Penalties for breaching foreign investment rules
Penalties now apply for breaching Australia’s foreign investment rules. If you deliberately avoid your obligations, you could be risking an infringement notice, criminal prosecution or civil penalty orders.
The Foreign Investment Review Board (FIRB) now has the power to impose penalties on foreign investors who avoid gaining FIRB approval for their property purchases, or breach the rules of their conditional FIRB approval.
Some circumstances that may be subject to penalties include, but aren't limited to:
- A foreign person failing to apply for FIRB approval prior to purchasing a property
- A foreign person failing to comply with reporting conditions
- A temporary resident acquiring more than one established property
- A temporary resident renting out an established property
Property developers and those working in the property industry are also at risk of both criminal and civil penalties if they knowingly sell property to foreign persons without determining if they have obtained the correct approval.
Aussie Dream Homes Pty Ltd is a real estate business which specialises in selling established Australian dwellings in highly sought after locations which are priced in the $2 million-plus price range.
Aussie Dream Homes Pty Ltd does some limited advertising of the properties in Australia via realestate.com.au, but the primary focus of their advertising to potential purchasers is in particular overseas locations. To this end they have agents who have specialist foreign language skills and engage marketing companies in the overseas locations.
Aussie Dream Homes Pty Ltd staff and management don’t concern themselves with whether or not the buyers they introduce to vendors need, or have obtained, FIRB approval prior to purchase.
Through compliance action, it is found that 20 of the properties Aussie Dream Homes Pty Ltd has sold in the previous year have been to foreign persons who did not seek approval and were not eligible to purchase an established dwelling.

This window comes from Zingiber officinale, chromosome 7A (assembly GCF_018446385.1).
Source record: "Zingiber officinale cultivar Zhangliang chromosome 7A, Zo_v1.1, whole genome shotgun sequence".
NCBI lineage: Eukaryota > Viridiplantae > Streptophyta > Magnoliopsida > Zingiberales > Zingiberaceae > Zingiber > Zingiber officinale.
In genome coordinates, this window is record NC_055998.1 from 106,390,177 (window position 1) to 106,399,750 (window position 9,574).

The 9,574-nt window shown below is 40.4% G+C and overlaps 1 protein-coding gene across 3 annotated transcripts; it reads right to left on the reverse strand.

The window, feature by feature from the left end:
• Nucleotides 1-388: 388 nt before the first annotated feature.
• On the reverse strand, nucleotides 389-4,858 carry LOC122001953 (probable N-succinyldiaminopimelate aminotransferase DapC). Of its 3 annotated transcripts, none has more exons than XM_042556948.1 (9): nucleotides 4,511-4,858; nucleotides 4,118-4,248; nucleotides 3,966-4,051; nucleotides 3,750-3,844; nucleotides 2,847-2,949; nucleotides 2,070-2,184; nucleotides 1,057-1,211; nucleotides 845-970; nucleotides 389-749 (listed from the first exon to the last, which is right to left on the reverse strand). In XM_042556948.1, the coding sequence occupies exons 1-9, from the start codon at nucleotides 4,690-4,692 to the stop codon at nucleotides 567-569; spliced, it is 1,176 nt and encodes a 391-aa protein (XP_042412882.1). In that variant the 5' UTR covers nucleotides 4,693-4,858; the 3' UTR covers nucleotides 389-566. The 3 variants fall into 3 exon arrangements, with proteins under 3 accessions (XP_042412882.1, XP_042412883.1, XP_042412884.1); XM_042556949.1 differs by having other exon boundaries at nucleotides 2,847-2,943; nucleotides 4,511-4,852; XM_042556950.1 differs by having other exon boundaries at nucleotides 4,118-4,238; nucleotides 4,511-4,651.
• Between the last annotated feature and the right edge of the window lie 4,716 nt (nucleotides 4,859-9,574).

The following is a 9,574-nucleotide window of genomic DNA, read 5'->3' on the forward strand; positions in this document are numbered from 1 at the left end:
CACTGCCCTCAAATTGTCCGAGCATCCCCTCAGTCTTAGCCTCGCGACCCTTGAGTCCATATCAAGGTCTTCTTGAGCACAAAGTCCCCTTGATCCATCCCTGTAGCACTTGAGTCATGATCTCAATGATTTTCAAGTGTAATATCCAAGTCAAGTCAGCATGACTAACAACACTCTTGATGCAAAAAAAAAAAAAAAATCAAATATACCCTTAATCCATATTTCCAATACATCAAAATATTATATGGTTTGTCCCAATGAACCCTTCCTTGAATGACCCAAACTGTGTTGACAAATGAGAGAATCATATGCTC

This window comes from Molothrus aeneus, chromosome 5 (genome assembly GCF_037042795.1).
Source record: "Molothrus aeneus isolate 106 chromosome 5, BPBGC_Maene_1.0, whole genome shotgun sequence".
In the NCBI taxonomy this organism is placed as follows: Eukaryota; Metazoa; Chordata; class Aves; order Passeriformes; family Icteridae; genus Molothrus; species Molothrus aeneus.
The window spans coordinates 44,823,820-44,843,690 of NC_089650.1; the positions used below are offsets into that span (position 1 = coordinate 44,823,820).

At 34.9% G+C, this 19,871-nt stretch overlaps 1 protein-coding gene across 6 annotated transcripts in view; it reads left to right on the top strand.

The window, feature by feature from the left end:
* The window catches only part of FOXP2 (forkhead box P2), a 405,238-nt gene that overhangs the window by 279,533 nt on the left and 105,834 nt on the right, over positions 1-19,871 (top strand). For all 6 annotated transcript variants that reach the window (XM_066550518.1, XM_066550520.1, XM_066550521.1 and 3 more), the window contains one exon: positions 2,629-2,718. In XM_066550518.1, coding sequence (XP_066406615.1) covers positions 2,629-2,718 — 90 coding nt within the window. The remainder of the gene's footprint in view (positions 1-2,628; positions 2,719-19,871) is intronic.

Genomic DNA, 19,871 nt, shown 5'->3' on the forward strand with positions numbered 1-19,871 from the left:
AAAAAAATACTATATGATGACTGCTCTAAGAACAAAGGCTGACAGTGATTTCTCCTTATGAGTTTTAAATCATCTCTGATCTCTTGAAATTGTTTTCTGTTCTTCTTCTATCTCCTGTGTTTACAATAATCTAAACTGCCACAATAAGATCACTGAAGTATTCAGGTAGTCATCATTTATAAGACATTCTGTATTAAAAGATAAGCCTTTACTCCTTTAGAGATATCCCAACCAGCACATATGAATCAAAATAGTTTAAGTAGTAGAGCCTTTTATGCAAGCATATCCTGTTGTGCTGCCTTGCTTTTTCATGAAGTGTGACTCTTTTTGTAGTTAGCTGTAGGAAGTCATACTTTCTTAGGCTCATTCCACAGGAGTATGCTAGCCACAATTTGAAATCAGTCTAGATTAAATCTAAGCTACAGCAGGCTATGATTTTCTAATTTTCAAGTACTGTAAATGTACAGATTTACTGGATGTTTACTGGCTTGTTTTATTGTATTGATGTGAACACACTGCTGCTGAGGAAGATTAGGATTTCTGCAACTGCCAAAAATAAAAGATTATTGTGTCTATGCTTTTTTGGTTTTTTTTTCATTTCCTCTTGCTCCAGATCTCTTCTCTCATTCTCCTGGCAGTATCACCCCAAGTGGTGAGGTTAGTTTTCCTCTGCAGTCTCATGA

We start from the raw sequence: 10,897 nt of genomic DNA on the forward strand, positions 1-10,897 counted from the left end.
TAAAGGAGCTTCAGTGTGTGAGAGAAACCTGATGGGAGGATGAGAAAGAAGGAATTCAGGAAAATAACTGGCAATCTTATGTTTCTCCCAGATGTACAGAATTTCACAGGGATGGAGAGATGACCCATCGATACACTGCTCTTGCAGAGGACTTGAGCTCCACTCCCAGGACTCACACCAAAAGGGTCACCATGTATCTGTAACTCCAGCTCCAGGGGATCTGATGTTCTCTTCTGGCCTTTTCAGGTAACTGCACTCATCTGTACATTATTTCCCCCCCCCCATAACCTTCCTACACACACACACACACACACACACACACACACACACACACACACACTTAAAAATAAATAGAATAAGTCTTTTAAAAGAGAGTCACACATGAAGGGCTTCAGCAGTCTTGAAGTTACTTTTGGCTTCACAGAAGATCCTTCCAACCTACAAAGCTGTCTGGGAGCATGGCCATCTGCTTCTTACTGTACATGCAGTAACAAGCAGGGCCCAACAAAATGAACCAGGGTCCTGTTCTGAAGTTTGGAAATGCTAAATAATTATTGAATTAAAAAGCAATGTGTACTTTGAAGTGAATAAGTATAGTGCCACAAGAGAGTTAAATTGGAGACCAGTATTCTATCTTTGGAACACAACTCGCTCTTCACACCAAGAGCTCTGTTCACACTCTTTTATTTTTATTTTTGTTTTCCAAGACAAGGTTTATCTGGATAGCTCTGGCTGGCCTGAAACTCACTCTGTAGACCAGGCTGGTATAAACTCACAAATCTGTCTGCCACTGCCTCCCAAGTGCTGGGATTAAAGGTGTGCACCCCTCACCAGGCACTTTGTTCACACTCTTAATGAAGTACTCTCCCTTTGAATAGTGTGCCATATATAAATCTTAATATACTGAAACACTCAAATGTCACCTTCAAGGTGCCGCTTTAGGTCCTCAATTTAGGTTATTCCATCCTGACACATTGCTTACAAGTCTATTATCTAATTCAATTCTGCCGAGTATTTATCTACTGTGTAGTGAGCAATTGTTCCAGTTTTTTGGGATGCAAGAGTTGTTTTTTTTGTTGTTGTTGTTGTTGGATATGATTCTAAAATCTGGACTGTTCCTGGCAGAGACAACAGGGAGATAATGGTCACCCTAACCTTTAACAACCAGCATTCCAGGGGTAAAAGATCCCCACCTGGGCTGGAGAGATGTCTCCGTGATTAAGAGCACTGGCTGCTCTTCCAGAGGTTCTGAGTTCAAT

As the real estate agency had reason to suspect the purchasers were foreign persons who were required to seek FIRB approval prior to purchasing an established dwelling, it knowingly participated in the breach and may be subject to civil and potentially criminal penalties.
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Additionally, third parties including professional advisors, real estate agents and conveyancers may now face consequences if they knowingly assist another person who has breached the provisions of the Foreign Acquisitions and Takeovers Act 1975.
Mr Brown, a conveyancer, finds out two days before settlement on an existing dwelling that his client, the purchaser, is a foreign person. Mr Brown contacts his client to obtain details of the client’s approval under the Act, however, the client tells Mr Brown they have not sought approval for their proposed purchase. The foreign person advises they would like to proceed with settlement.
Mr Brown proceeds with settlement, as he is confident the purchaser would have received approval had they applied for it, as the purchaser is the holder of a temporary resident visa. Failure to give notice of a notifiable action is a breach of the Act (see sections 84 and 94).
As Mr Brown may be a third party who knowingly participated in the purchase of Australian land by a foreign person in breach of the Act, he may be liable for a civil or criminal penalty.
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Further information about civil and criminal penalties, and the circumstances in which penalties may apply, can be found on the Foreign Investment Review Board websiteExternal Link.
Penalties apply to breaches of Australia’s foreign investment rules. If you deliberately avoid your obligations, you could be risking an infringement notice, criminal prosecution or civil penalty orders.